Without illusions, the PKK is now preparing its militants for another fatal outcome, quoting something Öcalan is supposed to have said: "My death will help the Kurdish cause more than my life". A PKK ruling council - consisting notably of Cemil Bayik, the party’s number two, Osman Öcalan, Apo’s brother, and Murat Karayalcin - broadcast a statement on the Kurdish television channel MED-TV on 18 February calling for the "extension of the war to all civilian and military targets in Turkey and Kurdistan" and "peaceful demonstrations abroad".
This new leadership considers that "all PKK members will henceforth live and fight as fedayin", that Turkey is "mistaken to rejoice" and "will soon regret Öcalan who did everything possible to stop the conflict between his followers and the Turkish army degenerating into a Turkish-Kurdish war". The PKK press is regularly publishing editorials calling for a radicalising of the struggle, arguing that since the world has become hell on earth for the Kurds, they should in turn make it hell for the Turks and their Western allies, saying "Every Kurd should turn into a bomb until our sacrifice opens the eyes of the world to the Kurdish tragedy in Turkey".
It would be foolish to dismiss these threats born of despair. Thousands of Kurds, perhaps tens of thousands, are likely to turn to blind violence. Yet Turkey remains deaf to the most elementary claims like recognising language rights. In a statement to the daily Milliyet on 19 February, President Süleyman Demirel said there was no question of giving the Kurds schools or media in their own language for it "would lead to the country’s partition". According to his prime minister, Bülent Ecevit, a left-wing nationalist responsible for the invasion of Cyprus in 1974, Öcalan’s capture will "definitively" deal with the "so-called Kurdish question".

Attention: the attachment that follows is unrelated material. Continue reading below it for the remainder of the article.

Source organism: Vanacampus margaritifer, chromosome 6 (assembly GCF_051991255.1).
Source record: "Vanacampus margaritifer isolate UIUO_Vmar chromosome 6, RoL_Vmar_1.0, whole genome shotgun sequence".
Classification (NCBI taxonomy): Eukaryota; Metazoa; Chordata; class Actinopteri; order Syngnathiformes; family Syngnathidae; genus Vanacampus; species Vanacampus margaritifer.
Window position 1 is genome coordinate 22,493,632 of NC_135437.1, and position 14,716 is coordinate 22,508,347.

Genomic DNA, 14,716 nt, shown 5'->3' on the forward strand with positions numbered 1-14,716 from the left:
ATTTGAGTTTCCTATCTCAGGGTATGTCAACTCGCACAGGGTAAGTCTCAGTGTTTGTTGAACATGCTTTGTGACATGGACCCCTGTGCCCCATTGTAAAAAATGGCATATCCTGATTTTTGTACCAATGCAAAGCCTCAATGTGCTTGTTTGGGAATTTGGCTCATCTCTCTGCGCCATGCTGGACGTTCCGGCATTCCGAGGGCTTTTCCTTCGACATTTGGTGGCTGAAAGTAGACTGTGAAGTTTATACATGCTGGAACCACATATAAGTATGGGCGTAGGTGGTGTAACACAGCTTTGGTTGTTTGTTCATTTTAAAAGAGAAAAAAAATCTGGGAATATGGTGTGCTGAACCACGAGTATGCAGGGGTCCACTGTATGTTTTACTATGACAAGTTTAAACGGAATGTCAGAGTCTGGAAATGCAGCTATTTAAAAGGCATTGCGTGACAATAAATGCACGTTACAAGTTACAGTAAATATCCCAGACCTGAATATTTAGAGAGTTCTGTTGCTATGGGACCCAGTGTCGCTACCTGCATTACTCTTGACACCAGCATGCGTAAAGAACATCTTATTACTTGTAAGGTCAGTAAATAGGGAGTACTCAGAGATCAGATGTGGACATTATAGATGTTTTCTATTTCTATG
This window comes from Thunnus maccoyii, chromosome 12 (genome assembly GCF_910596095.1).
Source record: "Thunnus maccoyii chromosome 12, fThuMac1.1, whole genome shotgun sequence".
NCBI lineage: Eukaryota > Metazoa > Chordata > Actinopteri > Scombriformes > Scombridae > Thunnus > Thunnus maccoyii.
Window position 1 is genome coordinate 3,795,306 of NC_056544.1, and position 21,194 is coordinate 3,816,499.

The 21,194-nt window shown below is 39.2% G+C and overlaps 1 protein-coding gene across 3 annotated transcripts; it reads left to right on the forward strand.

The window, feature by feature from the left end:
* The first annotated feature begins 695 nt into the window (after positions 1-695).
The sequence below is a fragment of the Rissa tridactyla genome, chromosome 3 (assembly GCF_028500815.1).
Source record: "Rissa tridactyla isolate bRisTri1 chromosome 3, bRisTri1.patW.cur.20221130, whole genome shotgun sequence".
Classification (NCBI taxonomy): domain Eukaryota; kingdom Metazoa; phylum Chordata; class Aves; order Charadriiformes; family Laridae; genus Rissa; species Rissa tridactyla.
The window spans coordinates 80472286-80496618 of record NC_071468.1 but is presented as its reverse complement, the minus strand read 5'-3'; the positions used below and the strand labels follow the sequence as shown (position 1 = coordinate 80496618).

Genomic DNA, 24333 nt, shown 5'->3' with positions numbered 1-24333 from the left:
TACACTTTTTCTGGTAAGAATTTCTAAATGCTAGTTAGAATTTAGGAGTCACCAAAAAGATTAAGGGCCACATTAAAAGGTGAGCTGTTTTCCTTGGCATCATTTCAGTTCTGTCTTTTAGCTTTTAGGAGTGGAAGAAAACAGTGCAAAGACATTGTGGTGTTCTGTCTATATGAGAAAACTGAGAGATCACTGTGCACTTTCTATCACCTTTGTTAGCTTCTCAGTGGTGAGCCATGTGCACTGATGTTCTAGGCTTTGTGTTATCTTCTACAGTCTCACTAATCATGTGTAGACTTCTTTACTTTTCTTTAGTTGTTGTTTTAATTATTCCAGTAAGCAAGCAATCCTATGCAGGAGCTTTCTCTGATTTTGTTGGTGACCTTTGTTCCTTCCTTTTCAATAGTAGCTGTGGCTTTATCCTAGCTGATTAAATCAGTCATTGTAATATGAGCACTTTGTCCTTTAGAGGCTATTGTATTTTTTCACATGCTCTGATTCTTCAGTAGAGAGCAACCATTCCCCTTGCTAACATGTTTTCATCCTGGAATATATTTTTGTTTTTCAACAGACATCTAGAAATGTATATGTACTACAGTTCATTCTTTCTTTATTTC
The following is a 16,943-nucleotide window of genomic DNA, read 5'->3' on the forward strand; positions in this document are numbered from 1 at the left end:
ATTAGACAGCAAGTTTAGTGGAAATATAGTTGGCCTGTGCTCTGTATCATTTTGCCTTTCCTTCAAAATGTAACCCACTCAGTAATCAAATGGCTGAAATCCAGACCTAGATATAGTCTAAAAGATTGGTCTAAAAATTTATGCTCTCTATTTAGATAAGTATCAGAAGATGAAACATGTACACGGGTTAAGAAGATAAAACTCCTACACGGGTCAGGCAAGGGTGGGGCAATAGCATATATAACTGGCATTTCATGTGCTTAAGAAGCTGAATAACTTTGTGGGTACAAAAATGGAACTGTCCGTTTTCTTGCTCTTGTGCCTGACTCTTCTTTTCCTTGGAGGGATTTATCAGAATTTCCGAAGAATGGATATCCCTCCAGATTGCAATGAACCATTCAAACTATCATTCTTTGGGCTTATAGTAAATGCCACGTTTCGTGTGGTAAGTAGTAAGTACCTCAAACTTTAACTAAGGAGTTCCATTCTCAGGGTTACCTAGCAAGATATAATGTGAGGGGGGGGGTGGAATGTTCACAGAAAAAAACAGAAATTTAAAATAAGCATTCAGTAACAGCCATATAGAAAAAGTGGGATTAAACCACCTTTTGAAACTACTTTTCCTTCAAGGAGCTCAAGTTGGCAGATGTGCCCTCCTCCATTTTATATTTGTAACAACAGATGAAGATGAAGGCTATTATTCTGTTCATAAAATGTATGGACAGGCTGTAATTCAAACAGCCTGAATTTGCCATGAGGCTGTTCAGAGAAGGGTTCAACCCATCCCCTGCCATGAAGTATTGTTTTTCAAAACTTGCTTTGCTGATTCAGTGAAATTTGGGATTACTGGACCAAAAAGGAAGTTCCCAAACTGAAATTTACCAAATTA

There are 850,000 Kurds living in different Western European countries and the constant influx of refugees caused by the war in Turkey’s south-east is causing growing problems of public order. This means the West has an interest to intervene with Ankara. It alone could force the government to recognise the need for an acceptable status for the 15 million Kurds in Turkey, similar to that which the Contact Group is trying to impose on Serbia to protect the 1.8 million Albanians of Kosovo. The Kurds have had enough of Western double standards. Are they to remain the only people in the world of their size to be denied a recognised legal presence?